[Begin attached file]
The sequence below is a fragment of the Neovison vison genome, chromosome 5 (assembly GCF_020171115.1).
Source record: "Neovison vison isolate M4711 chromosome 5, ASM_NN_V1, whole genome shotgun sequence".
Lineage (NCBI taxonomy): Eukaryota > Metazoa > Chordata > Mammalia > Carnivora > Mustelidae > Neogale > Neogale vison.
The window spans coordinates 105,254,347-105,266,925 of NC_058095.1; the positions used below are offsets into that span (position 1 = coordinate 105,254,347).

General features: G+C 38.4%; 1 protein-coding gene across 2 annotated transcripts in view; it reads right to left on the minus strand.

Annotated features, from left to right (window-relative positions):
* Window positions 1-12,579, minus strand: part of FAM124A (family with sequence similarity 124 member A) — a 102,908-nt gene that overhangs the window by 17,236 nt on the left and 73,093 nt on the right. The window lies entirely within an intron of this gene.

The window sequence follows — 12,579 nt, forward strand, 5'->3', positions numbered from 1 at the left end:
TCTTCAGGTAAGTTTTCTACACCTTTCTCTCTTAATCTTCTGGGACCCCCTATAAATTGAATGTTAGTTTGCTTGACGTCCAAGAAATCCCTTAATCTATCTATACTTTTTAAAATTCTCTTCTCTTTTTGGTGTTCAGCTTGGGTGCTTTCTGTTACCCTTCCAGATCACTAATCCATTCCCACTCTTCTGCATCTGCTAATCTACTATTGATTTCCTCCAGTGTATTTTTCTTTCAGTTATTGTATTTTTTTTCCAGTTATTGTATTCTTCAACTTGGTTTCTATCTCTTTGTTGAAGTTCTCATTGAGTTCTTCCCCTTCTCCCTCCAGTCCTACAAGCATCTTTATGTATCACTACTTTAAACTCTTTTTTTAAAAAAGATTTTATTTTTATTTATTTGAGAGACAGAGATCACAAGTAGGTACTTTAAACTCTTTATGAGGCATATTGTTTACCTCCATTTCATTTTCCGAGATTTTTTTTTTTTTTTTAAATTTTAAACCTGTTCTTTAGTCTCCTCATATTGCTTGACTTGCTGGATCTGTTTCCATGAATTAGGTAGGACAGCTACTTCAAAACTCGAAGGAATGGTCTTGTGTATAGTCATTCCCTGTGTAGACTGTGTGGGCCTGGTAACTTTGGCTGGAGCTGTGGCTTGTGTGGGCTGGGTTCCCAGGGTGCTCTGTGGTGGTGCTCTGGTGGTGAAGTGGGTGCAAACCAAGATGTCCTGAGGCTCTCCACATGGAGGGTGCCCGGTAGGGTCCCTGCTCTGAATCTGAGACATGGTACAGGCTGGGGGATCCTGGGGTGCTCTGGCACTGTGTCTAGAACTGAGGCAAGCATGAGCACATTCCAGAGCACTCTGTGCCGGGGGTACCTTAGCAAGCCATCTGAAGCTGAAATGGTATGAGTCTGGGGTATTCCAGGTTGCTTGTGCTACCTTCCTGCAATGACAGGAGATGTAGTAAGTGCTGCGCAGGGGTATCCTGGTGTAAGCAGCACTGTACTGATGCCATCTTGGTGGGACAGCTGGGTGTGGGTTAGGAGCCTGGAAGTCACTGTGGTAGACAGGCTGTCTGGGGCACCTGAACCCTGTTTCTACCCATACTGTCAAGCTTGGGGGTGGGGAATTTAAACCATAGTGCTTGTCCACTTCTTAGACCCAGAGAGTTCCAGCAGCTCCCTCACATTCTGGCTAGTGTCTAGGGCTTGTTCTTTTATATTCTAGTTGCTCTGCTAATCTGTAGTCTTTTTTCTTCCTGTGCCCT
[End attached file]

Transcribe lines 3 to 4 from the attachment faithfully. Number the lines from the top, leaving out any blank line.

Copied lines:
Lineage (NCBI taxonomy): Eukaryota > Metazoa > Chordata > Mammalia > Carnivora > Mustelidae > Neogale > Neogale vison.
The window spans coordinates 105,254,347-105,266,925 of NC_058095.1; the positions used below are offsets into that span (position 1 = coordinate 105,254,347).